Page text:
Zub: Thanks! The visual supremacy of Glitterbomb is all Djibril and Kurt [Michael Russel], our colorist. I’m writing full script, but the art team makes it all their own. Djibril brings a confident visual sensibility that grounds the series and draws like a seasoned pro, even at this young age.

Djibril Morissette-Phan: I wouldn’t say there are specific horror stories that influenced me in my approach to storytelling but I’m definitely influenced by films in general. I studied animation so I learned to tell stories through that medium. Not only that, but it made sense to me to have a story set in Hollywood be visually reminiscent of a movie.
The horrors of Hollywood: Jim Zub & Djibril Morissette-Phan talk 'Glitterbomb: The Fame Game'AiPT!: Have there been any new challenges to creating Glitterbomb: The Fame Game that you didn’t encounter while working on the original series?

Zub: Building on our previous story while making sure everything is clearly defined and Fame Game can stand on its own is a bit more work, but enjoyable too. It’s not just about more of the same, it’s about taking the story into different places and continuing to surprise our readers.

My writing career is in a good place right now, so it’s a bit of a challenge channeling the right level of negativity and frustration at times, but then I check the news and, just like that, I get in the mode for some strange reason…

Morissette-Phan: Now that Jim’s familiar with what I can do visually, I think he definitely pushed me to draw challenging stuff. I’d say I found myself working outside of my comfort zone a lot more during this new arc.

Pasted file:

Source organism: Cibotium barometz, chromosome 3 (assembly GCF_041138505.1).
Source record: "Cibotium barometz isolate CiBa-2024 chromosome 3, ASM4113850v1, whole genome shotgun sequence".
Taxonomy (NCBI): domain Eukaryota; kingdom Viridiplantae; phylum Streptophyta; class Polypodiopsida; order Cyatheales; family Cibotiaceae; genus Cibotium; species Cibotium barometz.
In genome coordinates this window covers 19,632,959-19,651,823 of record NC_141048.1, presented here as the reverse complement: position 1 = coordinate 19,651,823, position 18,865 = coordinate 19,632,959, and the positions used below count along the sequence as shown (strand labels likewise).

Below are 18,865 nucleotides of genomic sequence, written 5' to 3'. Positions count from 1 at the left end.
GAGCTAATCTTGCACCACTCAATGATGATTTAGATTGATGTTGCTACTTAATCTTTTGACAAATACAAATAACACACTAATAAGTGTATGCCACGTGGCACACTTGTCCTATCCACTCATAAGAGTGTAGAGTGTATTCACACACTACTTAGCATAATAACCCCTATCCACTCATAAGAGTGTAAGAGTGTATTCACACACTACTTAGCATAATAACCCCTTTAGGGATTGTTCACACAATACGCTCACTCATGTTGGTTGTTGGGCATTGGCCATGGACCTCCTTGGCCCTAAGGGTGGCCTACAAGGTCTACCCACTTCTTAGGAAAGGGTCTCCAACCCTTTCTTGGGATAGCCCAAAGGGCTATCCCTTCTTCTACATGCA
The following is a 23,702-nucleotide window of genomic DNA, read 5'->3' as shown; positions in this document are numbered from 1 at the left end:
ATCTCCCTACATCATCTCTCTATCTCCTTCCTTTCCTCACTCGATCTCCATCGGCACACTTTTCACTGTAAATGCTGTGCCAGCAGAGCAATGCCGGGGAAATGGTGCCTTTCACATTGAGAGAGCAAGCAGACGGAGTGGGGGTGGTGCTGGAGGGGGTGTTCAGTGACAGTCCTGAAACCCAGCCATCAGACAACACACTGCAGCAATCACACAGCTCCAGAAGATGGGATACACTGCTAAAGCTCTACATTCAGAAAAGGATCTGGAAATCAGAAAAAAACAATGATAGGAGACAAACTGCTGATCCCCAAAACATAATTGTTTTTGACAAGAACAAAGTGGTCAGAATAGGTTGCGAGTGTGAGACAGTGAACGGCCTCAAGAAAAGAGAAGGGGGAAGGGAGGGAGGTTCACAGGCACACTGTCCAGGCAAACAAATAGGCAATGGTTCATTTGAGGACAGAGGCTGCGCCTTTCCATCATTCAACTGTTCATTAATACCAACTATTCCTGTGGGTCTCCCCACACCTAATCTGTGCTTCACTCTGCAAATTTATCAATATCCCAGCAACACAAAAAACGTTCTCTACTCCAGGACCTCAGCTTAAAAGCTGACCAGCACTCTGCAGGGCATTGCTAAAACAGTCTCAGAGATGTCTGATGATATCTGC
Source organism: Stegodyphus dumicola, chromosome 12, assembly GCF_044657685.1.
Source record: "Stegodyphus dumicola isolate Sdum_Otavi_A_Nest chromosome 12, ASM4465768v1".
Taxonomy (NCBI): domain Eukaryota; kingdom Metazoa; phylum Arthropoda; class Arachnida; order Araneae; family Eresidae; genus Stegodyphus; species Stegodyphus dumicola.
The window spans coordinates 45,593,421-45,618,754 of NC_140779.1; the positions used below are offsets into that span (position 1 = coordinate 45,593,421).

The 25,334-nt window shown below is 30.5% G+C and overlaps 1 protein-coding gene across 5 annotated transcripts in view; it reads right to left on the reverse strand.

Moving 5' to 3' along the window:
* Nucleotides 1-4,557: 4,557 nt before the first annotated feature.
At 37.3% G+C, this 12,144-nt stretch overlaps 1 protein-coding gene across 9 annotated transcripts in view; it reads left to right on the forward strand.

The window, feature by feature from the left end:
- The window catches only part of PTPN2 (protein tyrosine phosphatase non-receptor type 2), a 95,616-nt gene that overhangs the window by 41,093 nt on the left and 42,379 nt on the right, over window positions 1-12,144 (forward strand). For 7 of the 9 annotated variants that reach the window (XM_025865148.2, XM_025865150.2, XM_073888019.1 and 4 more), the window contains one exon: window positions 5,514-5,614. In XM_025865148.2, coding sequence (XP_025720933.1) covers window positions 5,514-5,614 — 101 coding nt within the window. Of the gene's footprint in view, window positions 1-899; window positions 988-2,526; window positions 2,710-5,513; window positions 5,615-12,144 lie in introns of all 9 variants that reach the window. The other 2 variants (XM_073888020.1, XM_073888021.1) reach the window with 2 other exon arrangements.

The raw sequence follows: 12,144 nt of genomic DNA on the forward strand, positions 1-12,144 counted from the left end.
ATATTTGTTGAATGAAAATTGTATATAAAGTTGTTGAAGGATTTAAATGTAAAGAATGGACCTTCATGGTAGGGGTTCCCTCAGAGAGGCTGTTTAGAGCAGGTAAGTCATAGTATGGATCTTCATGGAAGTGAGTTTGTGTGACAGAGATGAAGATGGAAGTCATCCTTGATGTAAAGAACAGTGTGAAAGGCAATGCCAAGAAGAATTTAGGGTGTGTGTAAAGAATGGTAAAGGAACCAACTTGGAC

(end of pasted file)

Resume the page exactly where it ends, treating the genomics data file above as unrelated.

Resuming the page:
AiPT!: If possible, would you like to continue creating more series in the Glitterbomb universe after The Fame Game concludes?

Zub: Absolutely. I have a third (and probably final) mini-series I’d like to tackle after Fame Game wraps up. Same release schedule, just a year later.

Morissette-Phan: Definitely. As long as we have people’s attention, I think we have a lot more stories to tell.
The horrors of Hollywood: Jim Zub & Djibril Morissette-Phan talk 'Glitterbomb: The Fame Game'AiPT!: What, to you, makes effective horror?

Zub: Horror, for me, isn’t about gore or monsters. The emotional stuff has to be there to grab me and make me feel uneasy. Splattering blood and knocking down characters like dominoes is easy. Engaging an audience and getting them to care about what happens next while pulling them into dark spaces, that’s horror.

Morissette-Phan: To me, the simple rule for horror is ”less is more,” especially in the context of Glitterbomb where the violence is a direct result of the oppressive and abusive nature of the Hollywood system. By keeping the outbursts of violence to a minimum, we retain its cathartic effect. With that in mind, the difference between this project and other more action-oriented stories I’ve done is that I get to take my time and explore the subtleties of how the characters feel and act.

AiPT!:  Lastly, where can people follow you online and do you have any other projects you would like to promote?

Zub: I’m online at and on my site you can find tutorial articles on writing and pitching comic stories in addition to links to my work. In addition to Glitterbomb, I’m writing Wayward for Image, Uncanny Avengers for Marvel, and Dungeons & Dragons: Frost Giant’s Fury for IDW. I’m excited for readers to see what else I have planned for 2018.

Morissette-Phan: Other than Glitterbomb, I’ll be releasing a graphic novel online for free in the coming months (soon to be announced) so people can keep up to date by following my on Twitter @DjibrilMP.